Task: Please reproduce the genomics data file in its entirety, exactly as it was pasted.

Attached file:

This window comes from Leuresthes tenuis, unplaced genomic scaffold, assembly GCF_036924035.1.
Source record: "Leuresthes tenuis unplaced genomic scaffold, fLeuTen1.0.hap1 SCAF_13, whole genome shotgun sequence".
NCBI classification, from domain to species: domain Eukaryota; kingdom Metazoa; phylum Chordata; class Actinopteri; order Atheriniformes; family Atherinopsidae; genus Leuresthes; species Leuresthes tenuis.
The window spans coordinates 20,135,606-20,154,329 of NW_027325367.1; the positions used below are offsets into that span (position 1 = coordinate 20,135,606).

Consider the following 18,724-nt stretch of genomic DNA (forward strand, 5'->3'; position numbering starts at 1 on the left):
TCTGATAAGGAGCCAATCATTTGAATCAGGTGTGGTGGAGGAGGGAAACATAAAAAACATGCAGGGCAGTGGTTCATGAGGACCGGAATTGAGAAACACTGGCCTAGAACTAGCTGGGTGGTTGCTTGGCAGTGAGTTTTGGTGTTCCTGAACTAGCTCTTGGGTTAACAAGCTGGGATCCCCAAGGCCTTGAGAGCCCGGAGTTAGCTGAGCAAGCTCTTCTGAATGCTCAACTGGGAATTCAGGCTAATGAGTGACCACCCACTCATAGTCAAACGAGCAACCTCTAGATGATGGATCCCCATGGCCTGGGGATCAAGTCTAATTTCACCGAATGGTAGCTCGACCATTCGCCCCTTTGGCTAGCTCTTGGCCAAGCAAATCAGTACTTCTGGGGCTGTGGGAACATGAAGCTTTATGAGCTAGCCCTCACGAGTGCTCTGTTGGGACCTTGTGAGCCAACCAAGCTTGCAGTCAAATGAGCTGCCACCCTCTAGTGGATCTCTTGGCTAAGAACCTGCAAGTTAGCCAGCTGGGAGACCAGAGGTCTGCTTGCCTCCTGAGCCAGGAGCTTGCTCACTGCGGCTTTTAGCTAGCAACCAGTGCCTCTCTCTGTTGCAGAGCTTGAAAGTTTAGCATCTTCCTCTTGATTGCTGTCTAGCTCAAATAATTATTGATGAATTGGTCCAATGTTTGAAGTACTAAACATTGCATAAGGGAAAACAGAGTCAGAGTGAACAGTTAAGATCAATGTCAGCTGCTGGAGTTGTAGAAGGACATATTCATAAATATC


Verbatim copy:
This window comes from Leuresthes tenuis, unplaced genomic scaffold, assembly GCF_036924035.1.
Source record: "Leuresthes tenuis unplaced genomic scaffold, fLeuTen1.0.hap1 SCAF_13, whole genome shotgun sequence".
NCBI classification, from domain to species: domain Eukaryota; kingdom Metazoa; phylum Chordata; class Actinopteri; order Atheriniformes; family Atherinopsidae; genus Leuresthes; species Leuresthes tenuis.
The window spans coordinates 20,135,606-20,154,329 of NW_027325367.1; the positions used below are offsets into that span (position 1 = coordinate 20,135,606).

Consider the following 18,724-nt stretch of genomic DNA (forward strand, 5'->3'; position numbering starts at 1 on the left):
TCTGATAAGGAGCCAATCATTTGAATCAGGTGTGGTGGAGGAGGGAAACATAAAAAACATGCAGGGCAGTGGTTCATGAGGACCGGAATTGAGAAACACTGGCCTAGAACTAGCTGGGTGGTTGCTTGGCAGTGAGTTTTGGTGTTCCTGAACTAGCTCTTGGGTTAACAAGCTGGGATCCCCAAGGCCTTGAGAGCCCGGAGTTAGCTGAGCAAGCTCTTCTGAATGCTCAACTGGGAATTCAGGCTAATGAGTGACCACCCACTCATAGTCAAACGAGCAACCTCTAGATGATGGATCCCCATGGCCTGGGGATCAAGTCTAATTTCACCGAATGGTAGCTCGACCATTCGCCCCTTTGGCTAGCTCTTGGCCAAGCAAATCAGTACTTCTGGGGCTGTGGGAACATGAAGCTTTATGAGCTAGCCCTCACGAGTGCTCTGTTGGGACCTTGTGAGCCAACCAAGCTTGCAGTCAAATGAGCTGCCACCCTCTAGTGGATCTCTTGGCTAAGAACCTGCAAGTTAGCCAGCTGGGAGACCAGAGGTCTGCTTGCCTCCTGAGCCAGGAGCTTGCTCACTGCGGCTTTTAGCTAGCAACCAGTGCCTCTCTCTGTTGCAGAGCTTGAAAGTTTAGCATCTTCCTCTTGATTGCTGTCTAGCTCAAATAATTATTGATGAATTGGTCCAATGTTTGAAGTACTAAACATTGCATAAGGGAAAACAGAGTCAGAGTGAACAGTTAAGATCAATGTCAGCTGCTGGAGTTGTAGAAGGACATATTCATAAATATC